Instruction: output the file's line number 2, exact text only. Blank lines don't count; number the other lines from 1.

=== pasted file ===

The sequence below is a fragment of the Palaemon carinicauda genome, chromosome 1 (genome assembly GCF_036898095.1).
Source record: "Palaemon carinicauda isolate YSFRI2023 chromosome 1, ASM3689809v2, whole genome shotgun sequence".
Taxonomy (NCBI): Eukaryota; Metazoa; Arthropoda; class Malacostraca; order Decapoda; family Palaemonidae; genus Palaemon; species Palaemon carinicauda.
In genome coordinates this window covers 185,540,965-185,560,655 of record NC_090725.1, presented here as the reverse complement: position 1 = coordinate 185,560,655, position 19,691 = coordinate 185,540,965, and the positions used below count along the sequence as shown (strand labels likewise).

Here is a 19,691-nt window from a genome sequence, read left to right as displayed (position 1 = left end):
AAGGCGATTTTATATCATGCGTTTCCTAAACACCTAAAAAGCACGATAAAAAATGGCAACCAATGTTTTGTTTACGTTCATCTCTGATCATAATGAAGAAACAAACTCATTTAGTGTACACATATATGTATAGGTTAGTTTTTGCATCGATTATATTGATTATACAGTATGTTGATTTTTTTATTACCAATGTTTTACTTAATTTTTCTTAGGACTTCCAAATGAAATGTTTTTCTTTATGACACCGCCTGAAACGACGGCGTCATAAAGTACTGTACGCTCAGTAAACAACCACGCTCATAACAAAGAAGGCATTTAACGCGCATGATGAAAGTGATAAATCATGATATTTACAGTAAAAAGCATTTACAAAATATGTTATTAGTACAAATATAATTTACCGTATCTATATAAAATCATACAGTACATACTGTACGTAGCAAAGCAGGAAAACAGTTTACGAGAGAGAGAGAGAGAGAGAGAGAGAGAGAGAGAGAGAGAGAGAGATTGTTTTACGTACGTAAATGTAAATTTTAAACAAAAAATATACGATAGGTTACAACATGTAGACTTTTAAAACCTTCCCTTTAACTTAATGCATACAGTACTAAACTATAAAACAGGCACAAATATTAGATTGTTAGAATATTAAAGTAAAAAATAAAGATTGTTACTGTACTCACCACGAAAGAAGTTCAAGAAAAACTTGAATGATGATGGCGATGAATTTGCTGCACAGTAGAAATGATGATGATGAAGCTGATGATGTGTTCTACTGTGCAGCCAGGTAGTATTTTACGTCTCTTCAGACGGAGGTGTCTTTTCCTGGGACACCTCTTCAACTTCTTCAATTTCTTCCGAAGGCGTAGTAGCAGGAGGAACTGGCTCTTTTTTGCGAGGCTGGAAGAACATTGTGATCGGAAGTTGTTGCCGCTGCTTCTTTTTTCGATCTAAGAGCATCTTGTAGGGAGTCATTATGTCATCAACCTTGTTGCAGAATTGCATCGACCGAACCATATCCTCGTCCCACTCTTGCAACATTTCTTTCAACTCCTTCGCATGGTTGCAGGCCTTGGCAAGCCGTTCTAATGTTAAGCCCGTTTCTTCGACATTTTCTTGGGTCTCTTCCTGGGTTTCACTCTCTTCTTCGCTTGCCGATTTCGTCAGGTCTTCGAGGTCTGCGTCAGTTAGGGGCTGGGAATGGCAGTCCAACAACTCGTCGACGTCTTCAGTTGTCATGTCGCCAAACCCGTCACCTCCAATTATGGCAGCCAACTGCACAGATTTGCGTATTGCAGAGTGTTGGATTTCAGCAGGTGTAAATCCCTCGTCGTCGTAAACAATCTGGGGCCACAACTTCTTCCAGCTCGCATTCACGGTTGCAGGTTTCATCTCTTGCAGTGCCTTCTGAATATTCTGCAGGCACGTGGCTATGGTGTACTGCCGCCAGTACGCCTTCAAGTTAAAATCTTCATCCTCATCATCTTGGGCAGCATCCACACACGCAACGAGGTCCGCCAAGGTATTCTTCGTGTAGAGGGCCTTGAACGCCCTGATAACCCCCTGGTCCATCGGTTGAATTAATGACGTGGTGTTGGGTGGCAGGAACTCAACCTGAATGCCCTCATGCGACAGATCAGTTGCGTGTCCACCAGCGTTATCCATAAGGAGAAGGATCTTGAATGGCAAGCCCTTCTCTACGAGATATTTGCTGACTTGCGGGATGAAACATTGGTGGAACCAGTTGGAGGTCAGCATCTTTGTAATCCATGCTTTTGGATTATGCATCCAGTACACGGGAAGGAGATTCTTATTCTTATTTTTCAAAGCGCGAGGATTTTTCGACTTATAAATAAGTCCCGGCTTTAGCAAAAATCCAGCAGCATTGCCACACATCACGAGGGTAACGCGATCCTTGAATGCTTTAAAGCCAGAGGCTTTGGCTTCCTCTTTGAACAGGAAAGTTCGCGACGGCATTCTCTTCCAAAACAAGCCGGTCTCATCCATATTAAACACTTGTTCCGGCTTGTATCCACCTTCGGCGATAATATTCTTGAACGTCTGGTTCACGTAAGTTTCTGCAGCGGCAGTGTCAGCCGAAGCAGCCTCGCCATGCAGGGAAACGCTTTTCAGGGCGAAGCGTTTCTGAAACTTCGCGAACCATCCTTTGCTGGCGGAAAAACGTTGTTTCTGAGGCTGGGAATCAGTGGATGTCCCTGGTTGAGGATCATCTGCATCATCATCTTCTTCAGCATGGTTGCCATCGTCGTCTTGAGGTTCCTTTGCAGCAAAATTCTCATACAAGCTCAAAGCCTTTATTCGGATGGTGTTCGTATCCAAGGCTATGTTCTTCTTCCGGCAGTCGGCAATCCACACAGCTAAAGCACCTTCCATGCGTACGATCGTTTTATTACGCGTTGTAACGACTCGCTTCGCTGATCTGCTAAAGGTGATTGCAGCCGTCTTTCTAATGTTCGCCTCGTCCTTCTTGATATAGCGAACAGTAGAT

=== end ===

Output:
Source record: "Palaemon carinicauda isolate YSFRI2023 chromosome 1, ASM3689809v2, whole genome shotgun sequence".